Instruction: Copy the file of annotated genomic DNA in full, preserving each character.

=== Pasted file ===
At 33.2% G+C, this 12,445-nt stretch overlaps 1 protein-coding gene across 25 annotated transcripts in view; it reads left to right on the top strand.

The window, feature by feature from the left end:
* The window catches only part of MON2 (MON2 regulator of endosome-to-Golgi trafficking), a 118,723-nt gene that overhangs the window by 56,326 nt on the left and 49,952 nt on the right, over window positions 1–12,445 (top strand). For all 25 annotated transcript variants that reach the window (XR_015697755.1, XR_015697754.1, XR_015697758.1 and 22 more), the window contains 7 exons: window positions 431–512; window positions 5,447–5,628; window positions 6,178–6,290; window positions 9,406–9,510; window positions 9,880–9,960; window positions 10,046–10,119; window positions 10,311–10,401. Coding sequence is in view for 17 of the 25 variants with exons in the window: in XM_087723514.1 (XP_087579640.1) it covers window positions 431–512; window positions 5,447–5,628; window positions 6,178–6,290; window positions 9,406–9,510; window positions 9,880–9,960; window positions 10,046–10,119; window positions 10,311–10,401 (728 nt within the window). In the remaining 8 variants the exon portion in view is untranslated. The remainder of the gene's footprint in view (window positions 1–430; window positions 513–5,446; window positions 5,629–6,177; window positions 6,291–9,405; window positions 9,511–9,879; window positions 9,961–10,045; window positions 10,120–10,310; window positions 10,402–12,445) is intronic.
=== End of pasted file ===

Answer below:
At 33.2% G+C, this 12,445-nt stretch overlaps 1 protein-coding gene across 25 annotated transcripts in view; it reads left to right on the top strand.

The window, feature by feature from the left end:
* The window catches only part of MON2 (MON2 regulator of endosome-to-Golgi trafficking), a 118,723-nt gene that overhangs the window by 56,326 nt on the left and 49,952 nt on the right, over window positions 1–12,445 (top strand). For all 25 annotated transcript variants that reach the window (XR_015697755.1, XR_015697754.1, XR_015697758.1 and 22 more), the window contains 7 exons: window positions 431–512; window positions 5,447–5,628; window positions 6,178–6,290; window positions 9,406–9,510; window positions 9,880–9,960; window positions 10,046–10,119; window positions 10,311–10,401. Coding sequence is in view for 17 of the 25 variants with exons in the window: in XM_087723514.1 (XP_087579640.1) it covers window positions 431–512; window positions 5,447–5,628; window positions 6,178–6,290; window positions 9,406–9,510; window positions 9,880–9,960; window positions 10,046–10,119; window positions 10,311–10,401 (728 nt within the window). In the remaining 8 variants the exon portion in view is untranslated. The remainder of the gene's footprint in view (window positions 1–430; window positions 513–5,446; window positions 5,629–6,177; window positions 6,291–9,405; window positions 9,511–9,879; window positions 9,961–10,045; window positions 10,120–10,310; window positions 10,402–12,445) is intronic.